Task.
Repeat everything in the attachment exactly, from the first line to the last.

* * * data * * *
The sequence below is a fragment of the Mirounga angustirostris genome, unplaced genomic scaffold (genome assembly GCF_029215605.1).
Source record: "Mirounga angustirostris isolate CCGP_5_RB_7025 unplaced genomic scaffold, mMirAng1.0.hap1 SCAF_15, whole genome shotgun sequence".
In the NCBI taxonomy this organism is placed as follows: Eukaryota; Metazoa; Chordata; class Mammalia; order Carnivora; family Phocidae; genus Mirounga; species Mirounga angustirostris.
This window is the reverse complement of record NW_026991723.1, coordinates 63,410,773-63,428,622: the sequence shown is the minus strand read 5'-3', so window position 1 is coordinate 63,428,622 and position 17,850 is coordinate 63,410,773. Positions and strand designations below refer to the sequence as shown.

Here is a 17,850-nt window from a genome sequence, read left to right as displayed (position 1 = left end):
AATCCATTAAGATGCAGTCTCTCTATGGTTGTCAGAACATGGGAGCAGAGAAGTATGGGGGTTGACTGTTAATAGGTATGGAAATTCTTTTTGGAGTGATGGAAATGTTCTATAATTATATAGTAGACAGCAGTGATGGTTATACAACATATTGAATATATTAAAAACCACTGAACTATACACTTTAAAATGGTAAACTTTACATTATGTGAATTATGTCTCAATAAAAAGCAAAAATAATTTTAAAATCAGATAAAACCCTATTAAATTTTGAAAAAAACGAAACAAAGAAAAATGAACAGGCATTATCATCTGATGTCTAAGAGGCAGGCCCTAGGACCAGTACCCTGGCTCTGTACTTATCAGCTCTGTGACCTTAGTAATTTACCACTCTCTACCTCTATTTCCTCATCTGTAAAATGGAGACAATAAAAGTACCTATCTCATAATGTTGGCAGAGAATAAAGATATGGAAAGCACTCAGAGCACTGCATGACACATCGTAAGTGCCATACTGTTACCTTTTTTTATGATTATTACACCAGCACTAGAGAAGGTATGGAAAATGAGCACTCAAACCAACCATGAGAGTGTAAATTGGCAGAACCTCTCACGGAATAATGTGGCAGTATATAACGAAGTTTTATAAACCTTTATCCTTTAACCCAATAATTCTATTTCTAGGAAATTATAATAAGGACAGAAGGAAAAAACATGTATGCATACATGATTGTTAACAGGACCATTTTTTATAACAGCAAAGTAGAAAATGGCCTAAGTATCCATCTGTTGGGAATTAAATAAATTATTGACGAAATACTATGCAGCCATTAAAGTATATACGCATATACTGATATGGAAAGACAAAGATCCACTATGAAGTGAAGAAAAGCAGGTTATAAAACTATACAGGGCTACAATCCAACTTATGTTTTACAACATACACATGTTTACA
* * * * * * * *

The sequence below is a fragment of the Mirounga angustirostris genome, unplaced genomic scaffold (genome assembly GCF_029215605.1).
Source record: "Mirounga angustirostris isolate CCGP_5_RB_7025 unplaced genomic scaffold, mMirAng1.0.hap1 SCAF_15, whole genome shotgun sequence".
In the NCBI taxonomy this organism is placed as follows: Eukaryota; Metazoa; Chordata; class Mammalia; order Carnivora; family Phocidae; genus Mirounga; species Mirounga angustirostris.
This window is the reverse complement of record NW_026991723.1, coordinates 63,410,773-63,428,622: the sequence shown is the minus strand read 5'-3', so window position 1 is coordinate 63,428,622 and position 17,850 is coordinate 63,410,773. Positions and strand designations below refer to the sequence as shown.

Here is a 17,850-nt window from a genome sequence, read left to right as displayed (position 1 = left end):
AATCCATTAAGATGCAGTCTCTCTATGGTTGTCAGAACATGGGAGCAGAGAAGTATGGGGGTTGACTGTTAATAGGTATGGAAATTCTTTTTGGAGTGATGGAAATGTTCTATAATTATATAGTAGACAGCAGTGATGGTTATACAACATATTGAATATATTAAAAACCACTGAACTATACACTTTAAAATGGTAAACTTTACATTATGTGAATTATGTCTCAATAAAAAGCAAAAATAATTTTAAAATCAGATAAAACCCTATTAAATTTTGAAAAAAACGAAACAAAGAAAAATGAACAGGCATTATCATCTGATGTCTAAGAGGCAGGCCCTAGGACCAGTACCCTGGCTCTGTACTTATCAGCTCTGTGACCTTAGTAATTTACCACTCTCTACCTCTATTTCCTCATCTGTAAAATGGAGACAATAAAAGTACCTATCTCATAATGTTGGCAGAGAATAAAGATATGGAAAGCACTCAGAGCACTGCATGACACATCGTAAGTGCCATACTGTTACCTTTTTTTATGATTATTACACCAGCACTAGAGAAGGTATGGAAAATGAGCACTCAAACCAACCATGAGAGTGTAAATTGGCAGAACCTCTCACGGAATAATGTGGCAGTATATAACGAAGTTTTATAAACCTTTATCCTTTAACCCAATAATTCTATTTCTAGGAAATTATAATAAGGACAGAAGGAAAAAACATGTATGCATACATGATTGTTAACAGGACCATTTTTTATAACAGCAAAGTAGAAAATGGCCTAAGTATCCATCTGTTGGGAATTAAATAAATTATTGACGAAATACTATGCAGCCATTAAAGTATATACGCATATACTGATATGGAAAGACAAAGATCCACTATGAAGTGAAGAAAAGCAGGTTATAAAACTATACAGGGCTACAATCCAACTTATGTTTTACAACATACACATGTTTACA